Fukushima shad­ows di­verse collection

The Weekend Australian - Review - - Books - Delia Fal­coner

THE stun­ning cover of Granta: Ja­pan fea­tures the gleam­ing crest of Mount Fuji re­flect­ing a ten­der dusk sky. It’s only on closer in­spec­tion that the moun­tain re­veals it­self as skil­fully sculpted alu­minium foil; and it’s only on read­ing pho­tog­ra­pher Yuji Ha­mada’s short ac­count of his se­ries Pri­mal Moun­tain, fea­tured within, that one learns that he shot his Fu­jiyama against the chang­ing Tokyo sky. Ha­mada writes that his in­ten­tion was to cap­ture the feel of Ja­pan af­ter the earthquake of 2011. “The in­for­ma­tion that was broad­cast by the me­dia, the in­for­ma­tion that we re­ceived didn’t match up to the re­al­ity that was be­fore our eyes.”

Eeri­ness and beauty dis­tin­guishes much of the work in this spe­cial is­sue — pub­lished si­mul­ta­ne­ously in Ja­panese and English — of the long­stand­ing Bri­tish lit­er­ary mag­a­zine, fea­tur­ing writ­ing and art by Ja­panese con­trib­u­tors who are largely un­known in the West, along­side a very hip list of in­ter­na­tion­als. This in­cludes the Bri­tish au­thors David ( Cloud At­las) Mitchell, cult crime au­thor David Peace (au­thor of the Red Rid­ing Quar­tet and Tokyo Year Zero), and long-term Ja­pan res­i­dent Pico Iyer; Seoul-based Colom­bian au­thor An­dres Felipe Solano; and from North Amer­ica, Re­becca Sol­nit, Adam John­son ( The Or­phan Mas­ter’s Son), prac­tis­ing Zen Bud­dhist priest Ruth Ozeki (whose Tale for the Time Be­ing won of this year’s Na­tional Book Crit­ics Cir­cle Award), and young lit­er­ary sen­sa­tion, Tai­wan-born Tao Lin. (It’s a great line-up, though my per­sonal wish list would have in­cluded Yoko Ogawa, whose fab­u­lously dark nov­els have been gain­ing a Western fol­low­ing; and Ja­pan-born Bel­gian nov­el­ist Amelie Nothomb, whose novella Fear and Loathing is one of the sharpest in­ter­ven­tions I’ve read into Western fan­tasies of mak­ing a life in Ja­pan).

It’s no sur­prise that about a third of these pieces ref­er­ence the dev­as­tat­ing 2011 earthquake, tidal wave and re­sult­ing melt­downs at the Fukushima Dai­ichi nu­clear power plant. In play­wright and nov­el­ist Toshiki Okada’s coolly el­e­gant Break­fast, a hus­band and his es­tranged wife re­unite for a few hours in Tokyo. Her re­fusal to live again in this “city of zom­bies”, only 250km from Fukushima, stands in for a host of mar­i­tal trou­bles — and for a na­tional sense of loss. In Vari­a­tions on a Theme by Mis­ter Donut, Mitchell uses a typ­i­cally kalei­do­scopic range of view­points to also cre­ate a mini-por­trait of life in post-Fukushima Tokyo. One small in­ci­dent of a crazed old man’s be­hav­iour cre­ates a kind of rip­pling strange­ness that touches the lives around him, in­clud­ing that of a wait­ress keep­ing her sur­vival of the melt­down se­cret.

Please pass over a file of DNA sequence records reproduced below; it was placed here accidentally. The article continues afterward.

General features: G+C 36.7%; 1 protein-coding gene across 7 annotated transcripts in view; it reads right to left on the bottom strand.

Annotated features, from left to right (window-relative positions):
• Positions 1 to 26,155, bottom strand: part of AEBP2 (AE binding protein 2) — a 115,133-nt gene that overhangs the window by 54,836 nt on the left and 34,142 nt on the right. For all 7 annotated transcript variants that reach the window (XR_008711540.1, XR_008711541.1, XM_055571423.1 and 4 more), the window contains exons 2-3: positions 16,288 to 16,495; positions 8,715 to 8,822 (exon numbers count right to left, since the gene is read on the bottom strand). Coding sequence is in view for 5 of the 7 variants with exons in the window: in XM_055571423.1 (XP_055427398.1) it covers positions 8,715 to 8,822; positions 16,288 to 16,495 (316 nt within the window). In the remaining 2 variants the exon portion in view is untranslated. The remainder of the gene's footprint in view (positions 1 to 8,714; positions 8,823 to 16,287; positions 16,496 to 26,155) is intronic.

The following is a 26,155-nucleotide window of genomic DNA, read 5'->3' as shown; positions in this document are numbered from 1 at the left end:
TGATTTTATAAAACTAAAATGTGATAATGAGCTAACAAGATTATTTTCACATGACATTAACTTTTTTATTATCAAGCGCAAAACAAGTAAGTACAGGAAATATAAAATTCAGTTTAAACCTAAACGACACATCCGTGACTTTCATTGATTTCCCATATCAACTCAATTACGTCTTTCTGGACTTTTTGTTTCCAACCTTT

Among my favourites is the del­i­cate es­say, Granta 127: Ja­pan Granta, 272pp, $24.99 Blue Moon by Hiromi Kawakami, who has ap­peared re­cently on the Western radar; Strange Weather in Tokyo, her des­per­ately sad story of a lonely woman’s af­fair with her much older ex-teacher, was short­listed this year — along­side Ogawa’s Re­venge — for the In­de­pen­dent For­eign Fic­tion Prize. (Has any lit­er­a­ture, I won­der, plumbed lone­li­ness as ex­pertly as Ja­pan’s?) Here she tells the story of pass­ing through the shadow of an al­most-cer­tain pan­cre­atic cancer di­ag­no­sis. Re­flec­tion on life’s fragility is a cen­tral trope of Ja­panese writ­ing but here she gen­tly ties her ex­pe­ri­ence to the dis­as­ter, not­ing that it was then she first heard “bec­querels”, the term used in her med­i­cal tests.

Per­haps more sur­pris­ingly, there’s lit­tle hint of re­li­gion or the su­per­nat­u­ral in these con­tri­bu­tions, given re­ports, such as Richard Lloyd Parry’s ex­tra­or­di­nary re­cent es­say in the Lon­don Re­view of Books, re­count­ing mass haunt­ings and the grief work un­der­taken by Bud­dhist priests in the To­hoku re­gion. Only Sol­nit puts a foot in this ter­ri­tory (lit­er­ally) in her very at­mo­spheric ac­count of vis­it­ing Ky­oto’s Fushimi Inari shrine af­ter a tour of the dev­as­tated re­gion, which cap­tures an al­ter­nate sense of time within the steep pas­sages of or­ange torii, or sa­cred gates, wind­ing up the moun­tain: “I had the im­pres­sion mid­way through the hours I spent wan­der­ing, that time it­self had be­come vis­i­ble, that ev­ery mo­ment of my life I was pass­ing through or­ange gates, al­ways had been,

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